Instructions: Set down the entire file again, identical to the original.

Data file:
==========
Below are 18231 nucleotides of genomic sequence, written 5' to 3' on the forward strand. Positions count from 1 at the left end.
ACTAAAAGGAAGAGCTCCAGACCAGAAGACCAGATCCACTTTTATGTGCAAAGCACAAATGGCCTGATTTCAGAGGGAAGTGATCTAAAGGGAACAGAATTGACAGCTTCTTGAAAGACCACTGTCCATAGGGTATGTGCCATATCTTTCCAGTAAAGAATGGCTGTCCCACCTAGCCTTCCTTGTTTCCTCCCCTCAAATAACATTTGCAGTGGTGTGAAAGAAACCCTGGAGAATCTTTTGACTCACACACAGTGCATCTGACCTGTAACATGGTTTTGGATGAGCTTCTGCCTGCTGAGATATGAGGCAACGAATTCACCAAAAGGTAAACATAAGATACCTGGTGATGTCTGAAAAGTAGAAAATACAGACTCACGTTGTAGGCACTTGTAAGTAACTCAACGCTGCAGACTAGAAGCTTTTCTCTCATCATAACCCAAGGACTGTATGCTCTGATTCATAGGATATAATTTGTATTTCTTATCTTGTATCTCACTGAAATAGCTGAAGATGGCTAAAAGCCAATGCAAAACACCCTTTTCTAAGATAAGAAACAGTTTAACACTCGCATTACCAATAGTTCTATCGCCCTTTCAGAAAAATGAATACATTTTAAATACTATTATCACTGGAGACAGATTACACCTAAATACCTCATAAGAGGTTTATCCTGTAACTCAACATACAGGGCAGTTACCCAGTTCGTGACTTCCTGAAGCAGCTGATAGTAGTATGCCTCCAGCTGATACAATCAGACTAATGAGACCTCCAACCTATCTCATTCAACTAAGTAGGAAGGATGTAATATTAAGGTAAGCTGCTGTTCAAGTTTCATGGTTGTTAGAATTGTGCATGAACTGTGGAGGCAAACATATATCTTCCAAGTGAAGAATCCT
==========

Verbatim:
Below are 18231 nucleotides of genomic sequence, written 5' to 3' on the forward strand. Positions count from 1 at the left end.
ACTAAAAGGAAGAGCTCCAGACCAGAAGACCAGATCCACTTTTATGTGCAAAGCACAAATGGCCTGATTTCAGAGGGAAGTGATCTAAAGGGAACAGAATTGACAGCTTCTTGAAAGACCACTGTCCATAGGGTATGTGCCATATCTTTCCAGTAAAGAATGGCTGTCCCACCTAGCCTTCCTTGTTTCCTCCCCTCAAATAACATTTGCAGTGGTGTGAAAGAAACCCTGGAGAATCTTTTGACTCACACACAGTGCATCTGACCTGTAACATGGTTTTGGATGAGCTTCTGCCTGCTGAGATATGAGGCAACGAATTCACCAAAAGGTAAACATAAGATACCTGGTGATGTCTGAAAAGTAGAAAATACAGACTCACGTTGTAGGCACTTGTAAGTAACTCAACGCTGCAGACTAGAAGCTTTTCTCTCATCATAACCCAAGGACTGTATGCTCTGATTCATAGGATATAATTTGTATTTCTTATCTTGTATCTCACTGAAATAGCTGAAGATGGCTAAAAGCCAATGCAAAACACCCTTTTCTAAGATAAGAAACAGTTTAACACTCGCATTACCAATAGTTCTATCGCCCTTTCAGAAAAATGAATACATTTTAAATACTATTATCACTGGAGACAGATTACACCTAAATACCTCATAAGAGGTTTATCCTGTAACTCAACATACAGGGCAGTTACCCAGTTCGTGACTTCCTGAAGCAGCTGATAGTAGTATGCCTCCAGCTGATACAATCAGACTAATGAGACCTCCAACCTATCTCATTCAACTAAGTAGGAAGGATGTAATATTAAGGTAAGCTGCTGTTCAAGTTTCATGGTTGTTAGAATTGTGCATGAACTGTGGAGGCAAACATATATCTTCCAAGTGAAGAATCCT